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Jury acquits man of attempted murder, kidnapping

A Deer Park man was acquitted Thursday of allegations that he’d kidnapped his wife and her new lover and tried to throw them off a bridge.

A jury of seven men and five women found David E. Epley not guilty of two counts of attempted first-degree murder and two counts of first-degree kidnapping for the May 12, 2009, incident.

“I think it was grossly overcharged,” said Epley’s lawyer, Gloria Ochoa. “At most what (prosecutors) had was maybe an assault, but it was not first-degree premeditated attempted murder.”

Spokane County Deputy Prosecutor Kyle Treece declined comment. The jury deliberated for about a day.

Epley, 37, has been out of jail on bond. He was acquitted earlier this year on allegation that he raped his wife at gunpoint just days before the incident, but jurors didn’t know that.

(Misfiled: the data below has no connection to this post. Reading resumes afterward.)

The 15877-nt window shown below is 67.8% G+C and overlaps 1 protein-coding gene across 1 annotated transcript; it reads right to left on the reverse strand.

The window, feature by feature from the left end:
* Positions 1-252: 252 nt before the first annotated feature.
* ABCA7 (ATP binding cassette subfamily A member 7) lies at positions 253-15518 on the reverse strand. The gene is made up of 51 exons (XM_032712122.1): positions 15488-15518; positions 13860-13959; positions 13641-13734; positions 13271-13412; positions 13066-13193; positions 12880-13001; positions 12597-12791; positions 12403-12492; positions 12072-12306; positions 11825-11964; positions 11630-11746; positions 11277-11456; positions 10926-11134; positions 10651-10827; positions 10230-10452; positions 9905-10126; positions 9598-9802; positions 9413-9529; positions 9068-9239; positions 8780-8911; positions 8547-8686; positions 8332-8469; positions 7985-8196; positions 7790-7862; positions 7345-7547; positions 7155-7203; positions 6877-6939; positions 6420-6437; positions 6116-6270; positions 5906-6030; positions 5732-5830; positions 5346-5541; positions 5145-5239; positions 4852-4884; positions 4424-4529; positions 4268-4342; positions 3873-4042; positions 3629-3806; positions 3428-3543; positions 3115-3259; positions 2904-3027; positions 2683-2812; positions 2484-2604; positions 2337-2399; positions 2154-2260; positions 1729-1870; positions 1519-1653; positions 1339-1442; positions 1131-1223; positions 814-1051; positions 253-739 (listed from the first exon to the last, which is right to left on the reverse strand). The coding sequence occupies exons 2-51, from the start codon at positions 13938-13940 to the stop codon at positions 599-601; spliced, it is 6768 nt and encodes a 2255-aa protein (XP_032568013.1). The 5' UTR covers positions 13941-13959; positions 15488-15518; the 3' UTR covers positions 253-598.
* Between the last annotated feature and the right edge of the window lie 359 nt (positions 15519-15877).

“It came down to the credibility of the witnesses,” said defense lawyer David Bingaman.

Epley smiled as the verdict was read and hugged crying family members afterward.

“I feel great,” Epley said. “Now I get to fight to see my kids.”

Epley denied being armed during the confrontation, which started in the parking lot of Cinola Restaurant, 14710 N. Newport Highway, and continued to the Wandermere Bridge on U.S. 395, north of Spokane.

Treece told jurors that Epley hid in his wife’s car as she shared a drink with her guitar instructor, then put a gun to the man’s head after they got in the car and ordered his wife to drive to the bridge. Treece said Epley tried to heave the man over the bridge.

But Ochoa said Epley spotted his wife’s car at the restaurant and was worried about her, so he used his key to enter her car and wait for her. He fell asleep, and an argument ensued after the couple got inside the car.

Epley told his wife to drive to the bridge to take the boyfriend home, Ochoa told jurors.

Epley later called 911 to report that his wife’s lover had threatened to assault him. Deputies found what Treece said were fake suicide notes Epley had written pretending to be his wife.

But Ochoa said those so-called suicide letters were simply notes that her client took while talking to his wife over the phone.

“We’re elated,” Ochoa said after the acquittal. “Justice was served today.”

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